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Alexandria Union Station, Alexandria.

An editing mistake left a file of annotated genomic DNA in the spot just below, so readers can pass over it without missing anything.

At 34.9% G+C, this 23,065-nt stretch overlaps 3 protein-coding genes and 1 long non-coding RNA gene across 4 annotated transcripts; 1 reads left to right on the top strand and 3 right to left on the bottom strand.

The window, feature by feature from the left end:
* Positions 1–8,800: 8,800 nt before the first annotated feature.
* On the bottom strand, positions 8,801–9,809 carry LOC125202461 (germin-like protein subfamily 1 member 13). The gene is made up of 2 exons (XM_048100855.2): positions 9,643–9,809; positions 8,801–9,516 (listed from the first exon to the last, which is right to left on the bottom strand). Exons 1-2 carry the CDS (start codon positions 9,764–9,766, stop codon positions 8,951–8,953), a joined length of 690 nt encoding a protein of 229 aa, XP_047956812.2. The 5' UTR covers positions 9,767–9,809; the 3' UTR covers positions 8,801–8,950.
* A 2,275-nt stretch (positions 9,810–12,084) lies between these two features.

Built in 1905, Alexandria Union Station’s design drew inspiration from the City Beautiful urban planning movement that arose in nearby Washington, DC in the late 19th and early 20th centuries. Its design combines a Colonial Revival form with Federal-style architectural details, marking a shift from construction of a merely serviceable to an architecturally appealing station, a planned municipal gateway. The station resulted from the reordering and consolidation — or “union” — of rail lines in Alexandria and greater DC. It is the only Colonial Revival-style public building of its era in Alexandria and the only remaining building that recalls the city’s long railroad history. Station traffic declined beginning 1932 when the George Washington Memorial Highway opened, luring passengers from trains to autos. Also that same year, the Washington-Virginia Railway, a commuter train, closed connections to the station.